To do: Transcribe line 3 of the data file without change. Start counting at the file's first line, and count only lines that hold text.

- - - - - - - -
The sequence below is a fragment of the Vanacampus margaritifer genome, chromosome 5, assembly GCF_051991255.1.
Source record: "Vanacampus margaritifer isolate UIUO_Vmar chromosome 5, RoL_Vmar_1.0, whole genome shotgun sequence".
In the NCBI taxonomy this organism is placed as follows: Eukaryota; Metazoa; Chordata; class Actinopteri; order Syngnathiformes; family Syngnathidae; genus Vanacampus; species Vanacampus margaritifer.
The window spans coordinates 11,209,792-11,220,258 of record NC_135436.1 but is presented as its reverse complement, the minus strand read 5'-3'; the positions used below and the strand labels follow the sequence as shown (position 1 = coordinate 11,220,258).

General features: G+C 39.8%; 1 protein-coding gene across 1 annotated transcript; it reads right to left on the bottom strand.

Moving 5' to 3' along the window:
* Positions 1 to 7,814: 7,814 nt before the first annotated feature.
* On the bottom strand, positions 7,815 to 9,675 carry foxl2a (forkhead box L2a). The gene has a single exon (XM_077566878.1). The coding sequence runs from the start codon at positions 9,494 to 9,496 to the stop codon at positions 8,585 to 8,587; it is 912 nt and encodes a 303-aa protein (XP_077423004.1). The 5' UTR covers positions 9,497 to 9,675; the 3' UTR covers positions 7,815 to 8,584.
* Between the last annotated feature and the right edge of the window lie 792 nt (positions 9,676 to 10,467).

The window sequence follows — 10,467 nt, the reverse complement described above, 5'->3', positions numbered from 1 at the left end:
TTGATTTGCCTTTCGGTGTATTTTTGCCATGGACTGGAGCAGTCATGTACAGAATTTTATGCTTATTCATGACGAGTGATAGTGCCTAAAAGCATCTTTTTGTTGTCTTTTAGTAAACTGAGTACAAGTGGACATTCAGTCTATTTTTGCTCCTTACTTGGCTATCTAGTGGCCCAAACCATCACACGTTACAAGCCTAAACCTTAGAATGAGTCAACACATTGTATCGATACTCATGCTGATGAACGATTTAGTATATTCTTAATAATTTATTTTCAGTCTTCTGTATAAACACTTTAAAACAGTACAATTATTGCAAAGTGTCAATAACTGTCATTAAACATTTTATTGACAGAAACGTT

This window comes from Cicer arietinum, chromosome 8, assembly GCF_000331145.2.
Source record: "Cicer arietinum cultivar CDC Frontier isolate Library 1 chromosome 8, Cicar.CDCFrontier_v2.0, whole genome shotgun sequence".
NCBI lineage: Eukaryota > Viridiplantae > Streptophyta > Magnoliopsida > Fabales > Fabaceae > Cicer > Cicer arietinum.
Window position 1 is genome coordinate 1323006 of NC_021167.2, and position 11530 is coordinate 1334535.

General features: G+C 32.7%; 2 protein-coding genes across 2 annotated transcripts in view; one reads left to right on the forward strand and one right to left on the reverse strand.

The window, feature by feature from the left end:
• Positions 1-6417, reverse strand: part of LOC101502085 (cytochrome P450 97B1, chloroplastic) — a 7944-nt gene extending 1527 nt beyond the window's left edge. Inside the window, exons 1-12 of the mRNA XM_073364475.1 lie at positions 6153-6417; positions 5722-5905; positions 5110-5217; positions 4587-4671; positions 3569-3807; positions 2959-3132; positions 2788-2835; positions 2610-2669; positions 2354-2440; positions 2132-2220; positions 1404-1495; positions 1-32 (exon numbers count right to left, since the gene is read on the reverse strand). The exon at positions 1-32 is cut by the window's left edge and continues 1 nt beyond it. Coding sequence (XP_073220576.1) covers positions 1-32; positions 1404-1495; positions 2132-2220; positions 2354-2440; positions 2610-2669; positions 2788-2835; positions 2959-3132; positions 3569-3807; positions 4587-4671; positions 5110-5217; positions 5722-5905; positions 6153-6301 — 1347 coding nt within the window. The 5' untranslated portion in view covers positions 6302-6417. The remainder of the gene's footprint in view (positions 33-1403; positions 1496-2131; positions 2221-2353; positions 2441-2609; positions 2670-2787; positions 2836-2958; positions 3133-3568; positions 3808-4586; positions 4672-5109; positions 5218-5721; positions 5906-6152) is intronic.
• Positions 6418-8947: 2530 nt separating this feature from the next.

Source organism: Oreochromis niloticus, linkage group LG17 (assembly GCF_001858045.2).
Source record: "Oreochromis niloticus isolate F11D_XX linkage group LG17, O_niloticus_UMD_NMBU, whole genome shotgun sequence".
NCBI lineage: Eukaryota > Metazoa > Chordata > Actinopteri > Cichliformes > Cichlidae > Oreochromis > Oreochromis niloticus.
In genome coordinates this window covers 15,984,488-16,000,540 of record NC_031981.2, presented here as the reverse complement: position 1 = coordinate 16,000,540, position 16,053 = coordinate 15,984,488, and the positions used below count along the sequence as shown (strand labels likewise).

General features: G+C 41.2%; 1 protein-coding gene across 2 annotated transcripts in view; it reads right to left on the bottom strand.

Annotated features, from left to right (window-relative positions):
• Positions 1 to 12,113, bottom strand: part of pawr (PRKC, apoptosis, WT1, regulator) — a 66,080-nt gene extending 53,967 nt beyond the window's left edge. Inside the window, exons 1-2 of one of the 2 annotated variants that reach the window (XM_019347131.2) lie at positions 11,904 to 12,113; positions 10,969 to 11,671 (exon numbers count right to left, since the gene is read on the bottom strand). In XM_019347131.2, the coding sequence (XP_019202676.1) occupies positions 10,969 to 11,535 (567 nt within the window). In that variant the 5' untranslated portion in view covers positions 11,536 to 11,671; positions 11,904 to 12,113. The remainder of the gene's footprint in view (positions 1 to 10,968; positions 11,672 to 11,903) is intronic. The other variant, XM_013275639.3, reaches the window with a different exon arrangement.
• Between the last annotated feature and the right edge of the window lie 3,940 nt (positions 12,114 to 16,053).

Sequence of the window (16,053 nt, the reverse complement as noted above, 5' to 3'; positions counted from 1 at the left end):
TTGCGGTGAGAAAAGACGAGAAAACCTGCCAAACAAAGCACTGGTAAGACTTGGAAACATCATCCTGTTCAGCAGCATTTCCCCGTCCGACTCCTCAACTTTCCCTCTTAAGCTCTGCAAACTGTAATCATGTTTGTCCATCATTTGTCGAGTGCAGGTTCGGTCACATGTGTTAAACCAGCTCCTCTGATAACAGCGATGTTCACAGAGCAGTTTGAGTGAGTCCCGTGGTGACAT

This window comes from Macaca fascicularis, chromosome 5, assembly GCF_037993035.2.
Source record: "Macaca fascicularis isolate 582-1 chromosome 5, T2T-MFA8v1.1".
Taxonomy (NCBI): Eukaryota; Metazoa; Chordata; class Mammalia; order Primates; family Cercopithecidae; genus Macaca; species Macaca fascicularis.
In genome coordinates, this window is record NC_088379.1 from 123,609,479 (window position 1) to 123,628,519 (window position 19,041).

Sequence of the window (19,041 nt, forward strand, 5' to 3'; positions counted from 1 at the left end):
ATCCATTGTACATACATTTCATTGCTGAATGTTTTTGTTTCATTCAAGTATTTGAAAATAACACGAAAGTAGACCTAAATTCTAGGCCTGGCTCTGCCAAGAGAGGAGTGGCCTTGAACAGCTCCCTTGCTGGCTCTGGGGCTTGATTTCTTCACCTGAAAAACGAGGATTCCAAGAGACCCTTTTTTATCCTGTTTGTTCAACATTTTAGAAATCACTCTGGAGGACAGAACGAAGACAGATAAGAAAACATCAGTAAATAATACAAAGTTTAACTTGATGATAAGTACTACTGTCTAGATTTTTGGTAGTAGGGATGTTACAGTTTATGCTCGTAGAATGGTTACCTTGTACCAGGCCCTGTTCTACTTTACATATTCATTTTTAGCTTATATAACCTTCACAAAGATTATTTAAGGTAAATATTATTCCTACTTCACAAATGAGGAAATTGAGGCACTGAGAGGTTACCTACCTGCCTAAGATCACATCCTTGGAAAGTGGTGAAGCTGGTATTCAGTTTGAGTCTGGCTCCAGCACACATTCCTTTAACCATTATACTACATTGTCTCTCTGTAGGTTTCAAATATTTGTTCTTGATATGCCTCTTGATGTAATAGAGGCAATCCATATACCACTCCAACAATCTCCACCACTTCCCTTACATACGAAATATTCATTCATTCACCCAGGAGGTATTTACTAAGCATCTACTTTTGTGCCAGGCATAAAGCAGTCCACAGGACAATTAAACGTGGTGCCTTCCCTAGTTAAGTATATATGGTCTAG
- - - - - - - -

In the NCBI taxonomy this organism is placed as follows: Eukaryota; Metazoa; Chordata; class Actinopteri; order Syngnathiformes; family Syngnathidae; genus Vanacampus; species Vanacampus margaritifer.